Sixth-Generation Rum Maker Robert Serrallés on Trending, Aging and Sipping

Keep Dallas Observer Free
I Support
  • Local
  • Community
  • Journalism
  • logo

Support the independent voice of Dallas and help keep the future of Dallas Observer free.

The Serrallés family has been producing rum in Puerto Rico since family patriarch Don Serrallés imported a copper still from France and made his first batch in 1865. Almost 150 years later, the Serrallés family continues to produce the Don Q line of rums at their family distillery, Destilería Serrallés.

Recently, sixth-generation rum maker Robert Serrallés and his business partner Rande Gerber launched a new premium white rum, Caliche, which uses a three-layer cask solera system and combines 3-, 4- and 5-year aged rums. (TheRumelier has a great explanation of solera aging half way down this page. Think of it as a multi-layered approach to blending.)

I tracked down Robert Serrallés to learn a little more about his new rum and how the perception of rum is changing in the market place.

It seems rum is trending well. Twenty years ago rum was only used to make daiquiris and punch. Now there's a bevy of options, from sipping rums to different flavors. What's driving the change? I believe consumers who are getting interested in cocktails find in rum a great and noble spirit due to its mixability and elegance. Rum as a category is getting more respect as people become more familiar with how rum is made, with the varied styles of rum made in different regions of the Caribbean and with the passion and dedication which small family producers like ourselves put into our rum Brands. It's exciting times for rum.

The Serrallés family has a large portfolio of rums with the Don Q line. What makes Caliche different? Caliche is our expression of what a super premium white rum should be; so smooth it can be consumed on the rocks but with enough rummy notes and body that it works great in any traditional rum cocktail. It's a blend of aged rums up to 5 years old as well as a bit of Solera aged rum which gives it a great deal of character and depth. Caliche is different than our DonQ Cristal only in that its blends include older aged rum inventories. But to be clear, our entire line of rums, from DonQ to Caliche, are made using rums aged at least one year, which qualifies them as Puerto Rican rum, under local Puerto Rican regulations.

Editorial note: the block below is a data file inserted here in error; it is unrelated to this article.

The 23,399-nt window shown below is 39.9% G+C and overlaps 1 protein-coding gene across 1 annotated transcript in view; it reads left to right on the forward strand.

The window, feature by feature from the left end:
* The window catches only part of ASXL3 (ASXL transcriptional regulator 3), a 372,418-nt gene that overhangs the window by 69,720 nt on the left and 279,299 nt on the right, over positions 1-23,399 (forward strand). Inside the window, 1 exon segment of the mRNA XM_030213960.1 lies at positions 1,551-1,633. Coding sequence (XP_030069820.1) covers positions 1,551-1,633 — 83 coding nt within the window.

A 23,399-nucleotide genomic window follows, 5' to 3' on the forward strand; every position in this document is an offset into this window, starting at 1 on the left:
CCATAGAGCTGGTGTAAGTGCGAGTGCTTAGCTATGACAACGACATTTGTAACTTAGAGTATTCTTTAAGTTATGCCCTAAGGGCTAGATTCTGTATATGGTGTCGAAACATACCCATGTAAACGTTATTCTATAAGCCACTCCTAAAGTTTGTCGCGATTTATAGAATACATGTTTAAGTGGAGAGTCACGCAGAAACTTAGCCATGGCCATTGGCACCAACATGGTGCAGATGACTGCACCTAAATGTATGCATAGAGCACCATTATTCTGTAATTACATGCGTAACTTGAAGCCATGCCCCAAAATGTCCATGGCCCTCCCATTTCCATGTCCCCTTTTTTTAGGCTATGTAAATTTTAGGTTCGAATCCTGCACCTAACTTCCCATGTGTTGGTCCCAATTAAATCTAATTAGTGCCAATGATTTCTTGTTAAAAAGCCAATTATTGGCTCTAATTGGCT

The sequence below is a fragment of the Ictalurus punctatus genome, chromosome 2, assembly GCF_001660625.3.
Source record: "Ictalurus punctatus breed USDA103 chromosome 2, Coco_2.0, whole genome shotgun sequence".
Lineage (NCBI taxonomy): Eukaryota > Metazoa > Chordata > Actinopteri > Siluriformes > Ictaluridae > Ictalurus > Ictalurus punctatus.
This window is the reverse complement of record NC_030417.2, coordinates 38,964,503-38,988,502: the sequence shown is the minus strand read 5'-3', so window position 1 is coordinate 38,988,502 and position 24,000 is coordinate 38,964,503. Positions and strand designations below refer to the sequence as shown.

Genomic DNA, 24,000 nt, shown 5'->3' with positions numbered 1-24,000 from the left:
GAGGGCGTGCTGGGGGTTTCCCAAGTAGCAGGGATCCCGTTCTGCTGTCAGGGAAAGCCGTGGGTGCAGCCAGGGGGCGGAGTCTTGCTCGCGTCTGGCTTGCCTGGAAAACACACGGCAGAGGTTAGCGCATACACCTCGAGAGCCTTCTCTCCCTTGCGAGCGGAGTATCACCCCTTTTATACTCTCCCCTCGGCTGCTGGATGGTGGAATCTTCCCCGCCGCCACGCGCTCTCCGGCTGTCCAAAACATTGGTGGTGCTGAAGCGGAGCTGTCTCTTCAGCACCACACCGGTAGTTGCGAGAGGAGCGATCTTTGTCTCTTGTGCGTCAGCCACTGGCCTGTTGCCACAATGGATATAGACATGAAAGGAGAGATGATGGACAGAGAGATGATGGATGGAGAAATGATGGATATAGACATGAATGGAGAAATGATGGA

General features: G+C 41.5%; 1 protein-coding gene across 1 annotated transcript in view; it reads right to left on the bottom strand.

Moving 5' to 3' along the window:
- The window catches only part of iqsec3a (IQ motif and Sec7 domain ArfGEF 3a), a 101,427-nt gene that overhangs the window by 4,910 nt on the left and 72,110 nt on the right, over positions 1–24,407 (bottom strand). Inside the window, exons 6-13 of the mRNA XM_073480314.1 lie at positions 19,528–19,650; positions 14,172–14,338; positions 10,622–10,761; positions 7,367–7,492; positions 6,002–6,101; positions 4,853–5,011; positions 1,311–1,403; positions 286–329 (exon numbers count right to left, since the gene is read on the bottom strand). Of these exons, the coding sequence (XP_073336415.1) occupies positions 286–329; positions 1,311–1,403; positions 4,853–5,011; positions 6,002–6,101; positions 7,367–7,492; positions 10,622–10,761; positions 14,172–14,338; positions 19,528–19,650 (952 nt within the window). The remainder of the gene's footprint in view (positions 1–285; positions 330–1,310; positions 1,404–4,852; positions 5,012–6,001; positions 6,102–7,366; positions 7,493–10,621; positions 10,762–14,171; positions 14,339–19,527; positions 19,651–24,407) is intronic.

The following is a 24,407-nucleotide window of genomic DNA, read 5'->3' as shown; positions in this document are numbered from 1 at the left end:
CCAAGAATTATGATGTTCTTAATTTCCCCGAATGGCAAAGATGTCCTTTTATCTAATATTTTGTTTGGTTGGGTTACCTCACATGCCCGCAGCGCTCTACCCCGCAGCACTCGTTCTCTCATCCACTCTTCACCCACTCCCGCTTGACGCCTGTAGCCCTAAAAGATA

You've been aging part of this rum for five years now. How does it feel to finally get it to market? Getting Caliche to market has been a true and complete labor of love. The process of developing the right blend took us about three years alone. The development of the package took us well over a year. But in both cases we never took a short cut, my partner Rande Gerber and I never accepted anything less than perfection. We are ready to upgrade the rum category.

Caliche rum is "treated with a special charcoal blend to remove the color build up during aging." Why remove the color? The reason to remove the color was to make the product truly versatile. The real challenge was how to remove color without removing all the wonderful rummy flavors. So, while a few have tried to develop a super premium white rum, we believe we have created a truly special super premium white rum that is wonderful in cocktails and delectable on the rocks.

Your family is obviously steeped in rum. How important to you has it been to develop your own rum? As a sixth-generation rum maker, rum runs in my blood. I am very passionate about all things that have to do with rum. This project is one of my proudest accomplishments to date, and I hope it helps lift the rum category to the place it surely deserves.

Caliche is available in liquor stores around Dallas.

Keep the Dallas Observer Free... Since we started the Dallas Observer, it has been defined as the free, independent voice of Dallas, and we would like to keep it that way. Offering our readers free access to incisive coverage of local news, food and culture. Producing stories on everything from political scandals to the hottest new bands, with gutsy reporting, stylish writing, and staffers who've won everything from the Society of Professional Journalists' Sigma Delta Chi feature-writing award to the Casey Medal for Meritorious Journalism. But with local journalism's existence under siege and advertising revenue setbacks having a larger impact, it is important now more than ever for us to rally support behind funding our local journalism. You can help by participating in our "I Support" membership program, allowing us to keep covering Dallas with no paywalls.

We use cookies to collect and analyze information on site performance and usage, and to enhance and customize content and advertisements. By clicking 'X' or continuing to use the site, you agree to allow cookies to be placed. To find out more, visit our cookies policy and our privacy policy.


Join the Observer community and help support independent local journalism in Dallas.


Join the Observer community and help support independent local journalism in Dallas.